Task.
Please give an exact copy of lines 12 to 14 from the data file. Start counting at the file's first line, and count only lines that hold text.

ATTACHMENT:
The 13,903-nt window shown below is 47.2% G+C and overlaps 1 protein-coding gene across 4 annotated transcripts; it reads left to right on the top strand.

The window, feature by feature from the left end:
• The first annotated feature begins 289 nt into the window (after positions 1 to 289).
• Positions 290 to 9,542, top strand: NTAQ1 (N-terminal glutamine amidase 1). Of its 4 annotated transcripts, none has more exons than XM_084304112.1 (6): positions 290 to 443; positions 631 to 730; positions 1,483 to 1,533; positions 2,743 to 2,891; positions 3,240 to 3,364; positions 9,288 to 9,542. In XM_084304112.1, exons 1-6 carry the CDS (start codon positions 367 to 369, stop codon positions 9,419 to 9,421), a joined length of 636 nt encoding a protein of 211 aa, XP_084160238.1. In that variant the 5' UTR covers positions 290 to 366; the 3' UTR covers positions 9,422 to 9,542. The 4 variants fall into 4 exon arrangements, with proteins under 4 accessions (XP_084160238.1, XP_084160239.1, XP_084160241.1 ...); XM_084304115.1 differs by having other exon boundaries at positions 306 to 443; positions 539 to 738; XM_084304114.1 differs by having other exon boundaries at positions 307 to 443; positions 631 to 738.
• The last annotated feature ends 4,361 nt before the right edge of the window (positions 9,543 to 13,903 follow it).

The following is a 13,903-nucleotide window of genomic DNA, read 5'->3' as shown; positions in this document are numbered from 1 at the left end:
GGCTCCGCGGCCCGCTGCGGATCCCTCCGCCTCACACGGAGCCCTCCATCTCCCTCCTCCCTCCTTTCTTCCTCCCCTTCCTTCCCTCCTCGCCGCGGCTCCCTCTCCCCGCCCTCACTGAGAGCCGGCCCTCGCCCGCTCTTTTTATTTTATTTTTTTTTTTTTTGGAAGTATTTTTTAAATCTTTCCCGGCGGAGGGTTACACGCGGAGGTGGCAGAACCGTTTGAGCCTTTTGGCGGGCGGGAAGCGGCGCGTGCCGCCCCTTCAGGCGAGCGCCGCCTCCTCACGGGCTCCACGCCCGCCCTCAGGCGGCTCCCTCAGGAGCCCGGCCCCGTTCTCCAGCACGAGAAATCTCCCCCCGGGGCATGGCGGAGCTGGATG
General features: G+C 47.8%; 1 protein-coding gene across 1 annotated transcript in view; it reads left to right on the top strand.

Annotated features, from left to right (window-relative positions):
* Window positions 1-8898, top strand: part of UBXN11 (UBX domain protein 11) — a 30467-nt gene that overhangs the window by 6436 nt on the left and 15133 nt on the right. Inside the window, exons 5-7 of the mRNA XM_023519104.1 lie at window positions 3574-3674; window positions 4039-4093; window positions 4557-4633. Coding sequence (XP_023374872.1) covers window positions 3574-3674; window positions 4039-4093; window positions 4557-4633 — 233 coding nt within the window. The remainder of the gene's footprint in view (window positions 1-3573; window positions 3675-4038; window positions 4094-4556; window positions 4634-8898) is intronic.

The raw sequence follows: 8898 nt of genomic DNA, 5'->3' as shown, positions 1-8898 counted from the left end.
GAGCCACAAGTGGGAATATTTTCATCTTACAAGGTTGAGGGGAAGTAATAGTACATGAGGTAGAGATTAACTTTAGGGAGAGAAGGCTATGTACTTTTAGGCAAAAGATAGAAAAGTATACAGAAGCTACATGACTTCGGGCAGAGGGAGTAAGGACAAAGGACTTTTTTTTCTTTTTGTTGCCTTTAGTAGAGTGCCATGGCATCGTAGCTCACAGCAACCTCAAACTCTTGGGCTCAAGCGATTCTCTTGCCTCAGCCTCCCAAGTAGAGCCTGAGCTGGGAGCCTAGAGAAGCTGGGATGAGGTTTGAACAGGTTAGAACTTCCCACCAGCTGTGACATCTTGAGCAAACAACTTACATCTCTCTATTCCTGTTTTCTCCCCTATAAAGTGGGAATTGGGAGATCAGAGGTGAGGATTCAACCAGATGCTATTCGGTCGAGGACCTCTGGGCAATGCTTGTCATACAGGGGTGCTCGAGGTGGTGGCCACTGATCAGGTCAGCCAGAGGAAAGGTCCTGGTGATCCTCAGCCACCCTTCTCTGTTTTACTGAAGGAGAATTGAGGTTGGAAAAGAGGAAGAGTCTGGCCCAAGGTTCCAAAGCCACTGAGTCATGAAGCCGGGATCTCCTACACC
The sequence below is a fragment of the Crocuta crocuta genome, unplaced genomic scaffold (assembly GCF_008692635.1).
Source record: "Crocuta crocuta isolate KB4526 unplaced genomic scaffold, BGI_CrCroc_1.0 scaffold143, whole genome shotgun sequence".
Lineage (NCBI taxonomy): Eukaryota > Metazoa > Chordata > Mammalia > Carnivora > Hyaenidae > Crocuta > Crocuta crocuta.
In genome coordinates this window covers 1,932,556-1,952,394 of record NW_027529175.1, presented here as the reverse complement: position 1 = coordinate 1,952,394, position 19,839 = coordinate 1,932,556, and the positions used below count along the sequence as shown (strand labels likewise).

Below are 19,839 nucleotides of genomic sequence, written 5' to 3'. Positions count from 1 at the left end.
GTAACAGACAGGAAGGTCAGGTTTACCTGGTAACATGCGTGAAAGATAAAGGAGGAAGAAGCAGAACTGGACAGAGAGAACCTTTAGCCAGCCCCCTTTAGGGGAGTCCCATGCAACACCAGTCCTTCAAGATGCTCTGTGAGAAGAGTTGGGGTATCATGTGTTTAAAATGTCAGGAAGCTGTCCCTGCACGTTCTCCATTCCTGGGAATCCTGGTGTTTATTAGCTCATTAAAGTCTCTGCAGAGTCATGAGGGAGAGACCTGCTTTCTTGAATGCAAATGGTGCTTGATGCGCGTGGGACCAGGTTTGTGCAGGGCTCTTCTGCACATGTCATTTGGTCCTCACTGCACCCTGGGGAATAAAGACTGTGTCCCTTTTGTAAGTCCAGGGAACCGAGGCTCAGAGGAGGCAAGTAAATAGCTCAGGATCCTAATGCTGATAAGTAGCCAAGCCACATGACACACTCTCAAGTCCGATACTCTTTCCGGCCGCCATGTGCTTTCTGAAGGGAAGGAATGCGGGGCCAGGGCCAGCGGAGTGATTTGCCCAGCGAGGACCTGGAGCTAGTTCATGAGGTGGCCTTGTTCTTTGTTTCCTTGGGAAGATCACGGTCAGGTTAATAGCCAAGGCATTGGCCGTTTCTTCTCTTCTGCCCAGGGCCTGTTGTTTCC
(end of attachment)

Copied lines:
GAGCCACAAGTGGGAATATTTTCATCTTACAAGGTTGAGGGGAAGTAATAGTACATGAGGTAGAGATTAACTTTAGGGAGAGAAGGCTATGTACTTTTAGGCAAAAGATAGAAAAGTATACAGAAGCTACATGACTTCGGGCAGAGGGAGTAAGGACAAAGGACTTTTTTTTCTTTTTGTTGCCTTTAGTAGAGTGCCATGGCATCGTAGCTCACAGCAACCTCAAACTCTTGGGCTCAAGCGATTCTCTTGCCTCAGCCTCCCAAGTAGAGCCTGAGCTGGGAGCCTAGAGAAGCTGGGATGAGGTTTGAACAGGTTAGAACTTCCCACCAGCTGTGACATCTTGAGCAAACAACTTACATCTCTCTATTCCTGTTTTCTCCCCTATAAAGTGGGAATTGGGAGATCAGAGGTGAGGATTCAACCAGATGCTATTCGGTCGAGGACCTCTGGGCAATGCTTGTCATACAGGGGTGCTCGAGGTGGTGGCCACTGATCAGGTCAGCCAGAGGAAAGGTCCTGGTGATCCTCAGCCACCCTTCTCTGTTTTACTGAAGGAGAATTGAGGTTGGAAAAGAGGAAGAGTCTGGCCCAAGGTTCCAAAGCCACTGAGTCATGAAGCCGGGATCTCCTACACC
The sequence below is a fragment of the Crocuta crocuta genome, unplaced genomic scaffold (assembly GCF_008692635.1).
Source record: "Crocuta crocuta isolate KB4526 unplaced genomic scaffold, BGI_CrCroc_1.0 scaffold143, whole genome shotgun sequence".